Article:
"Have you been chatting with your computer lately? Wouldn't it be a major achievement to stop clicking our way through the Web or complex programs and get answers in the same way we talk to a colleague or a friend?"
These are the questions that pop up on www.imtlabs.com, the site of IMT Labs, which is "developing a virtual communication system that allows you to use human-like communication and natural language for virtually everything you can imagine doing on the Internet and on your own computer." The `totally new way of communication' called Spleak, "was born as a virtual buddy for MSN Messenger," explains IMT. "She is a virtual friend for the English-speaking instant messaging community. She can bring any information the user asks about from our growing list of content providers. And the only interaction needed for that request is simple, natural conversation."
However, when IMT wanted to clarify a tax doubt, it was not Spleak who spoke but the AAR (Authority for Advance Rulings), New Delhi. The poser before the Authority was about monthly payment made to a non-resident company for right to use Internet-based software.
Facts of the case
First, the facts. IMT obtained licence from Conversagent Inc of the US for the use of `Smarterchild software, made by using Buddyscript technology (a scripting language)'. Since Conversagent had no establishment or office in India, IMT said that the payments made to the US company are covered under Article 7 of the DTAA (double-taxation avoidance agreement) with the US, as `business profits', and therefore not chargeable to tax in India.
To know more about `child' and `buddy', let's visit www.colloquis.com, the site of renamed Conversagent. When the transformation happened a few months ago, Colloquis CEO Stephen Klein had said, "Our new name strongly encapsulates the advantage we bring to the marketplace. Colloquis (pronounced cull oh' kwis) derives from the Latin word `colloquium,' meaning conversation. This is precisely what our Automated Service Agent (ASA) system delivers," as www.crmadvocate.com reported on July 24.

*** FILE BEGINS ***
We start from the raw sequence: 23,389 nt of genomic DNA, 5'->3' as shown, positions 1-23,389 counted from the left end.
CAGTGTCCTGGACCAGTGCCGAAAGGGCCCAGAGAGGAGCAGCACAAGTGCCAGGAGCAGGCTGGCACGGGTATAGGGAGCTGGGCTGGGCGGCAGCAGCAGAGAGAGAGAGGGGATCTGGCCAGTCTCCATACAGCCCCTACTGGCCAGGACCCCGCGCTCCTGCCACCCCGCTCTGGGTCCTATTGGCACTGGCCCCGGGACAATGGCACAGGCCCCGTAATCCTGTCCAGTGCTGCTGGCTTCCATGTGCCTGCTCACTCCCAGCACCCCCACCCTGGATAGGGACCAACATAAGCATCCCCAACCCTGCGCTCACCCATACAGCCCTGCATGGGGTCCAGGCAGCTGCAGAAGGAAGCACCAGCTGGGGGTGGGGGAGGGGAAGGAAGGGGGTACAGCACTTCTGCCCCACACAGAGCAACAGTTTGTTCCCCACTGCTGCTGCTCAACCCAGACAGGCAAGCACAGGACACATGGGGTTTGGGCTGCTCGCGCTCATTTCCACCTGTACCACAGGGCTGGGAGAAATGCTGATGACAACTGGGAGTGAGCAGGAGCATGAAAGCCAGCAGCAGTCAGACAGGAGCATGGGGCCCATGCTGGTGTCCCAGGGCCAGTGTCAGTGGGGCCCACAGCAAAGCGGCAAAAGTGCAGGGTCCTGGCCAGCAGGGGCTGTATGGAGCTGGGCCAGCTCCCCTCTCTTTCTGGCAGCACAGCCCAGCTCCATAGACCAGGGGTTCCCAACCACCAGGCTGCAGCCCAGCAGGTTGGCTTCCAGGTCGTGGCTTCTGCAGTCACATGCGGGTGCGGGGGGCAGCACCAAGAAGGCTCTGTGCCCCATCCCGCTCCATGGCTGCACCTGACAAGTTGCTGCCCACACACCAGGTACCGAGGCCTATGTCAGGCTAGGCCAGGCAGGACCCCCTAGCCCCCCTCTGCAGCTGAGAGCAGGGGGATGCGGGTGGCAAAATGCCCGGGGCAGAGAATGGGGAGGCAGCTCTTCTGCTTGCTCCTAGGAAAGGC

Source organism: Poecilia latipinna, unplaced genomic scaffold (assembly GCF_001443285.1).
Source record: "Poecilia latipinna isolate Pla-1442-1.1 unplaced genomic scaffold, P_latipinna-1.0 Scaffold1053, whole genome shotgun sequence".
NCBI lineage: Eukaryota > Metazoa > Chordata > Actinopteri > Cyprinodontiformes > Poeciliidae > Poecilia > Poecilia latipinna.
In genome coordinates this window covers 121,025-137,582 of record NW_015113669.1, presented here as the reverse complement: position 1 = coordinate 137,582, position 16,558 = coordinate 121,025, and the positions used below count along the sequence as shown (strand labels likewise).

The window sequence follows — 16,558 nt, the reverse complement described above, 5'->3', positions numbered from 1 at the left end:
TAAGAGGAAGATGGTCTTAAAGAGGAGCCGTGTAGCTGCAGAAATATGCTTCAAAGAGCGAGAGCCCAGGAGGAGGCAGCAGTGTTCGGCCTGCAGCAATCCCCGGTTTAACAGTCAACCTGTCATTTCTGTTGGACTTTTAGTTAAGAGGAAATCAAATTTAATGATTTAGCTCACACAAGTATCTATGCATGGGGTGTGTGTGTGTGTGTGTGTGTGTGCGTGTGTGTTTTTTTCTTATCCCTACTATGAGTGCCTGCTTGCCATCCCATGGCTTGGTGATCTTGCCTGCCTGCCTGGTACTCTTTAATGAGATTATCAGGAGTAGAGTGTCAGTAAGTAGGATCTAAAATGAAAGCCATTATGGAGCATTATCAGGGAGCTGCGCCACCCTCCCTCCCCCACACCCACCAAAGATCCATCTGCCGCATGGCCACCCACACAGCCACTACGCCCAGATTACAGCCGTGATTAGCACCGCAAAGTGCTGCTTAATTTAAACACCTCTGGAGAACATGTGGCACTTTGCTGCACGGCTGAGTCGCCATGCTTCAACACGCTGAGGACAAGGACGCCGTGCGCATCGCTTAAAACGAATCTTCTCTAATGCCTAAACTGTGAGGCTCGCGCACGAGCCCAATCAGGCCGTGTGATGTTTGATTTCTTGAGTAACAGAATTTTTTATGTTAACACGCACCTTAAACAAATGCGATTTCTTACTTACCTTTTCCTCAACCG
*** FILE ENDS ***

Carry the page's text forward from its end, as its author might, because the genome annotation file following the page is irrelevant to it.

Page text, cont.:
"Colloquis' technology enables conversational self-service and other high-value uses of our natural language platform. Offering automated conversations is a low-cost solution for businesses and a high-value resource for customers who get immediate and accurate service," Klein had explained. One learns that Colloquis' technology has been adopted by top three US cable companies, viz. Comcast, Time-Warner Cable and Cox, with 38 million subscribers (more than half of the US total). No surprise, therefore, that Microsoft acquired Colloquis last month.
What is SmarterChild? An `interactive agent,' says an FAQ on http://smarterchild.colloquis.com. "Interactive agents are software applications, often called `bots,' that interact with users on Instant Messaging (IM) or other text messaging services. You can `chat' with an interactive agent, whether on the web or over IM, the same way you talk to any other contact. To talk with SmarterChild, just send him a message saying `hi!'." Bots or Internet bots, a.k.a. Web robots, are automated Internet applications controlled by software agents, explains Wikipedia. "These bots interact with network services intended for people, carrying out monotonous tasks and behaving in a humanlike manner. Bots can gather information, reply to queries, provide entertainment, and serve commercial purposes." Wonder if the taxman would like to release bots to gather information from assessees!